How odd. Two random reprints of Bob Powell material. Powell worked at the Eisner/Iger shop for a while, and then established his own shop later, and he has never been exactly, er, popular. In any way whatsoever that I know of. He produced filler material for a large number of companies, but that’s basically it.
We’re not told when this material reprinted here was produced, but at least we’re told where they originally were reprinted. But comics.org says there are 172 series called Black Cat, so I’m not going to try to find out.
You can see from his artwork that he picked up a thing or two from Will Eisner, but the pages are pretty messy and don’t read very well.
There are single panels that I absolutely love, though, but it’s mostly dull fare.
Powell doesn’t really keep the characters consistent and while he tries to jazz up the composition, he just succeeds are being confusing. The fat guy transmogrifies into a silhouette of a thin guy after apparently killing a judge, and then… another person appears?
Don and Maggie Thompson were apparently the instigators for this comic, and they provide a career overview that seems to say that Powell didn’t really amount to much, but not exactly in those words.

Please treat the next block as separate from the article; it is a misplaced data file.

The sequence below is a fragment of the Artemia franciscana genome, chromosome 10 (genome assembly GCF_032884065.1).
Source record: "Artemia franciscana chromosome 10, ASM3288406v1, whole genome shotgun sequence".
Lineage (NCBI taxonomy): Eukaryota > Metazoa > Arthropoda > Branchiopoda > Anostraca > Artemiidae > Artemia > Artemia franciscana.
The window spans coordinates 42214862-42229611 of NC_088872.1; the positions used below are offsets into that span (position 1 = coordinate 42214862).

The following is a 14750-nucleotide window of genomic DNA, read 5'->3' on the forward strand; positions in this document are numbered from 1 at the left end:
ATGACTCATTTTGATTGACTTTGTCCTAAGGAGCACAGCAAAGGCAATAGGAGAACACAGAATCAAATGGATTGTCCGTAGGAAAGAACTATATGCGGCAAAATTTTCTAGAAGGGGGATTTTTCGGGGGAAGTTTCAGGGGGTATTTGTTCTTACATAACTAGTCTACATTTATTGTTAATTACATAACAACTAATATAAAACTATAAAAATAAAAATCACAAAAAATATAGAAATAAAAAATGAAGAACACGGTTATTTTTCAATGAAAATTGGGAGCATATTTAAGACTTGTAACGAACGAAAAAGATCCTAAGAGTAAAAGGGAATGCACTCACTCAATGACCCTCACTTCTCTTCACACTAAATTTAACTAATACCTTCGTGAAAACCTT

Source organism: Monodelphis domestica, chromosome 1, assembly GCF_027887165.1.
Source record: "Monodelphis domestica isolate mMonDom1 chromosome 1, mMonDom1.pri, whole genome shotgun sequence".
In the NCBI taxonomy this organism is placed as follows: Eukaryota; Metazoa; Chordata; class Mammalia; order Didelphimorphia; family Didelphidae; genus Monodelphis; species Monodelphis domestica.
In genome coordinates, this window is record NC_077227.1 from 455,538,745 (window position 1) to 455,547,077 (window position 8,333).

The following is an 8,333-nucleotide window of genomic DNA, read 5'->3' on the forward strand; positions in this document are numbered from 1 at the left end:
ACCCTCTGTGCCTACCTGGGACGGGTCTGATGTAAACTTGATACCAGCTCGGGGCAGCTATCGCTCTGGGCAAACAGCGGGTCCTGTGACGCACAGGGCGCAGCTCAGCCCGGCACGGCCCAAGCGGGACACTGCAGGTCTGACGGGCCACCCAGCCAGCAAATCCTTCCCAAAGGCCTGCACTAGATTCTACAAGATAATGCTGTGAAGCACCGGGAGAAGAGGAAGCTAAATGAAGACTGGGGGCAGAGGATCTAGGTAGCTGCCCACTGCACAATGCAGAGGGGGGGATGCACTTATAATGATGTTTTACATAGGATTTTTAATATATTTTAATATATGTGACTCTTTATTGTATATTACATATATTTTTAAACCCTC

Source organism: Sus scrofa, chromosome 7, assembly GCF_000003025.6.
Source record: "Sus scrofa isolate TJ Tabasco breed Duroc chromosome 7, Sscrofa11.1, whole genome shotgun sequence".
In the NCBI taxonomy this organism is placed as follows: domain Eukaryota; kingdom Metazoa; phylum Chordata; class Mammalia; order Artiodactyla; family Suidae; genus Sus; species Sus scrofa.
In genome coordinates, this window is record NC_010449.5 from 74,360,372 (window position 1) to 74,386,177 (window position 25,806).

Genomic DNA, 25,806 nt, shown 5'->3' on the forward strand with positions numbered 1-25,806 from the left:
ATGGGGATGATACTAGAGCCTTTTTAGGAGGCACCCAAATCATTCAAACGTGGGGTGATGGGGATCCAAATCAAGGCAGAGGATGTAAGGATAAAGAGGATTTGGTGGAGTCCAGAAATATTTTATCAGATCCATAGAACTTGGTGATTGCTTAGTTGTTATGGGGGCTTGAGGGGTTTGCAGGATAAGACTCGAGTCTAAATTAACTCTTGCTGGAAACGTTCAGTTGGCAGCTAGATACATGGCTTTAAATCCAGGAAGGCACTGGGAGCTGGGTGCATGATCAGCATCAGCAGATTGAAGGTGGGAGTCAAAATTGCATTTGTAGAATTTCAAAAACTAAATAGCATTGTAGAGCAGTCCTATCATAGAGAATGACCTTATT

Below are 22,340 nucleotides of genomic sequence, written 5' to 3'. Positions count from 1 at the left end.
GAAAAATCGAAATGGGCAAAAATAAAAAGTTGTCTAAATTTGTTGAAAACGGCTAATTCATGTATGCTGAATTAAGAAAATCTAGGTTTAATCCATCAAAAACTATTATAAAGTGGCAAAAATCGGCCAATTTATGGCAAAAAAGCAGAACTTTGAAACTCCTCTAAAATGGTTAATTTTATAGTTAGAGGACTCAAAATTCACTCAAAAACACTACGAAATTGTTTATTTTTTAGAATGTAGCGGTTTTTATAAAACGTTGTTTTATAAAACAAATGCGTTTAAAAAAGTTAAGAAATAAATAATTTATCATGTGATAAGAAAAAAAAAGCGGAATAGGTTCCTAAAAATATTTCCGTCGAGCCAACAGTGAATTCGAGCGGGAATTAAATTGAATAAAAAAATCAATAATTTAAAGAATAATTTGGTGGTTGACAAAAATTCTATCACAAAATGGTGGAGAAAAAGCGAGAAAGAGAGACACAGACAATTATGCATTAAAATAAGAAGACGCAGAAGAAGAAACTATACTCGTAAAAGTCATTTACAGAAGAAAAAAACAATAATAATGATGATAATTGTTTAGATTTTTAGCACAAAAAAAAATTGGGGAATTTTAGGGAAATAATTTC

Powell (real name Stanley Pulowski) was also apparently not a very nice guy. “Everyone who knew him hated him.”
Well OK then.
In addition to the material not being very good, it’s also thin on the ground. Bad, but too little. Isn’t it ironic? No? Anyway, there’s only 20 pages of Powell here, and this issue probably has more in-house ads than any other Eclipse publication, which is also weird, since this stuff is public domain…
Onto “Will Eisner Presents featuring Mr. Mystic”: Mr. Mystic was filler for the Spirit “comic book” insert. But first: cat ⊕ yronwode tells us that books are better than floppies. In a floppy.
yronwode and Dean Mullaney does a more laudatory Powell introduction here than the Thompsons did in Timeless Tales.
Mr. Mystic is basically a guy with magic powers who can do anything, so he does… anything, like turning a bridge into rubber, so that the villains he’s following have to… walk… back to their lair… instead of driving… which is better because… it’s slower and… er… Uhm.
All these stories are monumentally moronic, and not in a fun, campy way. There’s no limits to Mr. Mystic’s awesome super powers, so there no tension: Villains try to do villain stuff, and he waves his fingers, and things are resolved.
“You… you, and your magic!”
But does this sheer stupidity sometimes become transcendent tomfoolery? Mr. Mystic is attacked by a thug with a knife and… a cat… and turns the thug into a statue and… some weeds… into catnip… which then distracts the… ferocious cat…
I guess that’s up to you do decide.
The artwork (which is from much earlier in Powell’s career than Timeless Tales) is stiff and charmless.
These stories have apparently not been reprinted anywhere after this.